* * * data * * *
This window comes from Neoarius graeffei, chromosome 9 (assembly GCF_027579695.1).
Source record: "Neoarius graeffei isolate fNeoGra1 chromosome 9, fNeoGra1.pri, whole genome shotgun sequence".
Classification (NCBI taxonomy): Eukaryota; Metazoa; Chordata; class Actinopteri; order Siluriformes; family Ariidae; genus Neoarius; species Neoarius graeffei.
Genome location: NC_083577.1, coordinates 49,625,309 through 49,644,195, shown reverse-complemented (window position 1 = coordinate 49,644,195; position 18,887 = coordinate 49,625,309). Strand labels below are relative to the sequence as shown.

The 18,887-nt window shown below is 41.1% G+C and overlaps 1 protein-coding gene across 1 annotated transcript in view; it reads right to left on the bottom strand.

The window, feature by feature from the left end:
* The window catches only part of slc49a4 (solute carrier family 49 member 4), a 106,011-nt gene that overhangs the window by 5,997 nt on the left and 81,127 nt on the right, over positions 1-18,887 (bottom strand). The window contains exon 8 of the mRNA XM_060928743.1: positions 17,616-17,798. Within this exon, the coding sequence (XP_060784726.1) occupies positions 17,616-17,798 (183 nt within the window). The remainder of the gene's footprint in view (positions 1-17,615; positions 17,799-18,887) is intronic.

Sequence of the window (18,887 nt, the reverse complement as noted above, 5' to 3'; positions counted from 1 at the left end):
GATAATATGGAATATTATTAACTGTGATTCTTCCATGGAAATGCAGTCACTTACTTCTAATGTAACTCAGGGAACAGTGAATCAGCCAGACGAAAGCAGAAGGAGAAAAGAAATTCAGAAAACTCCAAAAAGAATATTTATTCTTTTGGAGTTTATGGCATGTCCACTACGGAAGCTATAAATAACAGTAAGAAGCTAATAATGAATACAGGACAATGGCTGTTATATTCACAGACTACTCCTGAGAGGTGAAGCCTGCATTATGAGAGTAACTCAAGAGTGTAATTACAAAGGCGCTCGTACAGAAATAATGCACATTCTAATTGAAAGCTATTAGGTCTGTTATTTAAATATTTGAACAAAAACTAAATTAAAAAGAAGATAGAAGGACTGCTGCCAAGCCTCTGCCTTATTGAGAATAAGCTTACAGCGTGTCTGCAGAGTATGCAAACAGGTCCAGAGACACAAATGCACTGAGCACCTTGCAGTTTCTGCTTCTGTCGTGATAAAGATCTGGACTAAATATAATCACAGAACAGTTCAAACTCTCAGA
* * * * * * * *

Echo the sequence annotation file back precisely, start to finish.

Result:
This window comes from Neoarius graeffei, chromosome 9 (assembly GCF_027579695.1).
Source record: "Neoarius graeffei isolate fNeoGra1 chromosome 9, fNeoGra1.pri, whole genome shotgun sequence".
Classification (NCBI taxonomy): Eukaryota; Metazoa; Chordata; class Actinopteri; order Siluriformes; family Ariidae; genus Neoarius; species Neoarius graeffei.
Genome location: NC_083577.1, coordinates 49,625,309 through 49,644,195, shown reverse-complemented (window position 1 = coordinate 49,644,195; position 18,887 = coordinate 49,625,309). Strand labels below are relative to the sequence as shown.

The 18,887-nt window shown below is 41.1% G+C and overlaps 1 protein-coding gene across 1 annotated transcript in view; it reads right to left on the bottom strand.

The window, feature by feature from the left end:
* The window catches only part of slc49a4 (solute carrier family 49 member 4), a 106,011-nt gene that overhangs the window by 5,997 nt on the left and 81,127 nt on the right, over positions 1-18,887 (bottom strand). The window contains exon 8 of the mRNA XM_060928743.1: positions 17,616-17,798. Within this exon, the coding sequence (XP_060784726.1) occupies positions 17,616-17,798 (183 nt within the window). The remainder of the gene's footprint in view (positions 1-17,615; positions 17,799-18,887) is intronic.

Sequence of the window (18,887 nt, the reverse complement as noted above, 5' to 3'; positions counted from 1 at the left end):
GATAATATGGAATATTATTAACTGTGATTCTTCCATGGAAATGCAGTCACTTACTTCTAATGTAACTCAGGGAACAGTGAATCAGCCAGACGAAAGCAGAAGGAGAAAAGAAATTCAGAAAACTCCAAAAAGAATATTTATTCTTTTGGAGTTTATGGCATGTCCACTACGGAAGCTATAAATAACAGTAAGAAGCTAATAATGAATACAGGACAATGGCTGTTATATTCACAGACTACTCCTGAGAGGTGAAGCCTGCATTATGAGAGTAACTCAAGAGTGTAATTACAAAGGCGCTCGTACAGAAATAATGCACATTCTAATTGAAAGCTATTAGGTCTGTTATTTAAATATTTGAACAAAAACTAAATTAAAAAGAAGATAGAAGGACTGCTGCCAAGCCTCTGCCTTATTGAGAATAAGCTTACAGCGTGTCTGCAGAGTATGCAAACAGGTCCAGAGACACAAATGCACTGAGCACCTTGCAGTTTCTGCTTCTGTCGTGATAAAGATCTGGACTAAATATAATCACAGAACAGTTCAAACTCTCAGA